I was working through my pork steak when the waiter brought over individual bowls of rice and a communal platter of jangajji (pickled herbs and vegetables). Have you always served rice and banchan with the main dishes?
It’s something we started doing recently. I always use some sort of fermented condiment in my cooking, be it soybean paste, chili paste or soy sauce. These traditional condiments are inherently salty, so I tried eating some of our main dishes with rice, and I thought they went really well together. The pickled herbs and vegetables mitigate the richness of the meat dishes. Koreans always eat meat with rice and banchan, so it’s not a strange concept. This is the kind of food I like.
Do you make all the pickles yourself?
Yes. We always have leftover vegetables and herbs lying around. Whatever we don’t use in cooking, we pickle – everything from the common wild chive and the highly seasonal red toon to the more exotic sweet basil.
What is your favorite food?
At the risk of sounding spoiled, I don’t even know what I like these days, because I eat way too much of everything. It comes with the job. I used to love meat as a kid, but now I prefer fish, preferably raw fish. I am obsessed with aged kimchi – the gloriously funky, extra-fermented kind. Go to any of the rural marketplaces run by old ladies and you’re guaranteed to find some. I love it so much.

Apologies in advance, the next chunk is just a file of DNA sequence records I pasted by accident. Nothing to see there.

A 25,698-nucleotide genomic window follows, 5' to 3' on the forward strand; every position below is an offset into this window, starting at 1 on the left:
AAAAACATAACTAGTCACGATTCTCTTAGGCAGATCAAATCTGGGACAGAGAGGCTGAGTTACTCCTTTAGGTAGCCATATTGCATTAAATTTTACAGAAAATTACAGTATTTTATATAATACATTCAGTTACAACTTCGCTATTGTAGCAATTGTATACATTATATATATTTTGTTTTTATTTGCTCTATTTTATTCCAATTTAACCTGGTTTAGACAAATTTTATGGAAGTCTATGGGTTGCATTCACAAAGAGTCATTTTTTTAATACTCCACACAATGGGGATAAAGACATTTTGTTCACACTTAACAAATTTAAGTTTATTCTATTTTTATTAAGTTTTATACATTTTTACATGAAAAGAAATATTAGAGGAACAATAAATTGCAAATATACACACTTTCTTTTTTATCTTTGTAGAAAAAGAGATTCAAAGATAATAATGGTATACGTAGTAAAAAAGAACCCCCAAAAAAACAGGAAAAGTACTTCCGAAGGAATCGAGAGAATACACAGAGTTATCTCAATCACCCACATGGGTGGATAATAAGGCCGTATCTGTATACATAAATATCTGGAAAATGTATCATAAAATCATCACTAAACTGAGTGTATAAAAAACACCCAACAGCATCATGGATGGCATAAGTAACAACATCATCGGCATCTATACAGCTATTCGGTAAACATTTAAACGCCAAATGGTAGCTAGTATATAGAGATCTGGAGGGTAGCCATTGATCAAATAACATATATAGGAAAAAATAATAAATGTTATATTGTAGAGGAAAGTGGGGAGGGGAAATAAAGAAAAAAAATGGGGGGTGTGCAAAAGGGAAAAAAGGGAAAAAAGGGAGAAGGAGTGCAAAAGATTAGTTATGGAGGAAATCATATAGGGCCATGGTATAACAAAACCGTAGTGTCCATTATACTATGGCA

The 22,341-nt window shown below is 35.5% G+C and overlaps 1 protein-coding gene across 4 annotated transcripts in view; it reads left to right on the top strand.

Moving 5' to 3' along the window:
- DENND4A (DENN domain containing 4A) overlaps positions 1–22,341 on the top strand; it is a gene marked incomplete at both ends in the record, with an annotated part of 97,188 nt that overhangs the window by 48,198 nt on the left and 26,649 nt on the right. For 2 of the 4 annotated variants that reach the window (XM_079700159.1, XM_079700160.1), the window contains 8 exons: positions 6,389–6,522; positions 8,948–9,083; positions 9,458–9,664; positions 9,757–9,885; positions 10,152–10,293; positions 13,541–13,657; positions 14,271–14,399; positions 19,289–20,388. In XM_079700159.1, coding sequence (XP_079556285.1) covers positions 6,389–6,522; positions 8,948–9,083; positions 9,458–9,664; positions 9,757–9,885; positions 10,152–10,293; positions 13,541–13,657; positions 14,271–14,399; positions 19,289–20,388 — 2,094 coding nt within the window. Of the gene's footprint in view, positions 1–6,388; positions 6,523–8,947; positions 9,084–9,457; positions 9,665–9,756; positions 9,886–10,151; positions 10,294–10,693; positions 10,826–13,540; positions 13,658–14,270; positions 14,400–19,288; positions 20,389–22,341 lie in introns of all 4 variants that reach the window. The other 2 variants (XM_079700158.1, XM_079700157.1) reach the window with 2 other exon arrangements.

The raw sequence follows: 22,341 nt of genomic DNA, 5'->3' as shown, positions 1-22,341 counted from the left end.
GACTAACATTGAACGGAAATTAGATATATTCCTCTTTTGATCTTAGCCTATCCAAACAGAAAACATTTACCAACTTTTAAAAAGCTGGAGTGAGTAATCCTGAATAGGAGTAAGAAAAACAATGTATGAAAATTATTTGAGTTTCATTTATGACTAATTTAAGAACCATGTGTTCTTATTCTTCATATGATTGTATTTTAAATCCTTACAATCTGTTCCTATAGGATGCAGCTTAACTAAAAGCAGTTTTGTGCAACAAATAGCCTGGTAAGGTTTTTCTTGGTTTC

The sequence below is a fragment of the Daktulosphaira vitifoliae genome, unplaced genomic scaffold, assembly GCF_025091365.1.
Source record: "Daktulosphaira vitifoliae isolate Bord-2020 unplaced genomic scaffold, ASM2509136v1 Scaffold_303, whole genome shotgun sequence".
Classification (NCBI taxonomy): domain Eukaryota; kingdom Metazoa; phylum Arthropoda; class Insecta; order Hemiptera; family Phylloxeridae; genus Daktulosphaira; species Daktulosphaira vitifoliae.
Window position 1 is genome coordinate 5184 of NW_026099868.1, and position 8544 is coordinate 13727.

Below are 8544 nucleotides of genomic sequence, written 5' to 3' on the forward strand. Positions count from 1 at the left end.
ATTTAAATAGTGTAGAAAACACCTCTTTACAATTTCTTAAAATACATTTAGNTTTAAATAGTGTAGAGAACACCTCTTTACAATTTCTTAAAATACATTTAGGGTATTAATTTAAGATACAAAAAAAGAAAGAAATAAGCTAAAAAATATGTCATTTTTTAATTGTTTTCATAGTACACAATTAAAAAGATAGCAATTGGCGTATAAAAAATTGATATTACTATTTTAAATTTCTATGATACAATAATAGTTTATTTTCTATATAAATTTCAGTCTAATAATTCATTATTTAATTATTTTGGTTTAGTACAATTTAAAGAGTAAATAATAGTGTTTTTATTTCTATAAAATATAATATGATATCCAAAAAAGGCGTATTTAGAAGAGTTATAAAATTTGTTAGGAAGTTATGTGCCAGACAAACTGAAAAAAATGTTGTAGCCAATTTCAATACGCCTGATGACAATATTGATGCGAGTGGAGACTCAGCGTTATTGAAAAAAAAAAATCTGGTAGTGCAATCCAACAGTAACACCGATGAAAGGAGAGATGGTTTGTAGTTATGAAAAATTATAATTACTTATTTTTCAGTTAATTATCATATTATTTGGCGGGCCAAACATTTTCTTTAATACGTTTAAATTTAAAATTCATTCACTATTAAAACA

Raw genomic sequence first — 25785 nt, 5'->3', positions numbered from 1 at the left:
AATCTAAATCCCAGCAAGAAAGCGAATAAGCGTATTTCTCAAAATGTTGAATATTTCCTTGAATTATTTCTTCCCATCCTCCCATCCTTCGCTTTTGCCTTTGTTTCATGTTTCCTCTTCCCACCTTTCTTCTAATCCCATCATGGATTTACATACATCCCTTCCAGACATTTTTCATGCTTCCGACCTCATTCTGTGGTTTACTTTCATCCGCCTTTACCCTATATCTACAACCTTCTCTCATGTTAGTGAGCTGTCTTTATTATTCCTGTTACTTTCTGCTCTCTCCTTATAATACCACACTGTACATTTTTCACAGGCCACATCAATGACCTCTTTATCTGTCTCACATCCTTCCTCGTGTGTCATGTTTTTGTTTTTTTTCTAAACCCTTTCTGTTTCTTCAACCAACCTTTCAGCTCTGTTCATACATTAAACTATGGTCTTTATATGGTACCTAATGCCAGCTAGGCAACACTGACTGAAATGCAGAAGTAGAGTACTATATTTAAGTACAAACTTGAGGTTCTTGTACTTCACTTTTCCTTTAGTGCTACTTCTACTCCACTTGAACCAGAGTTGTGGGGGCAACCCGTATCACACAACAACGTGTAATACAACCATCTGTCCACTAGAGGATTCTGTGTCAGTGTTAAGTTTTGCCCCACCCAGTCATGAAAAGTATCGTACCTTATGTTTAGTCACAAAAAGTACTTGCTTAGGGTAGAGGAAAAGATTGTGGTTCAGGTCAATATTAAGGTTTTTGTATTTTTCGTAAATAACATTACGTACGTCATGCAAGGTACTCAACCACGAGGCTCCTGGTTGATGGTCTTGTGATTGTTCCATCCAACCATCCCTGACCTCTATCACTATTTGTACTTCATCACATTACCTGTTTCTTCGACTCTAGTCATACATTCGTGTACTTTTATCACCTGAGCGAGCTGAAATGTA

Do you make your own kimchi?
I do, but I never serve it to my customers. So many variables can make or break kimchi. It’s something I don’t have control over at this point in time, so I save it for myself and my staff.
Was there ever a moment when you gave yourself a pat on the back said, ‘I’m glad I decided to do this.’
It was when Joo Ok received a Michelin star. My wife is a former chef too, and we wondered for the longest time if the Michelin Guide would ever Korea. So, when we got our very own star last year, it was like a dream come true. Everyone was so happy for us.
Is there any advice you would like to give young chefs and aspiring chefs out there?
Don’t rush into anything. For me, taking the longer route has been so rewarding. I look around and see young chefs eager to open their own business. I want to tell them to take every baby step that comes their way, because at the end of the day, it will make them a much better chef. Shortcuts aren’t always bad, but take it slow. You’ll reap the rewards one day.
What are your resolutions for 2018?
Life is full of ups and downs. I’m currently in the middle of my ‘up’ but I want to be ready for the ‘downs’ as well. I just want to make better food for my customers. I want to improve whatever shortcomings we have as a small business and keep on growing.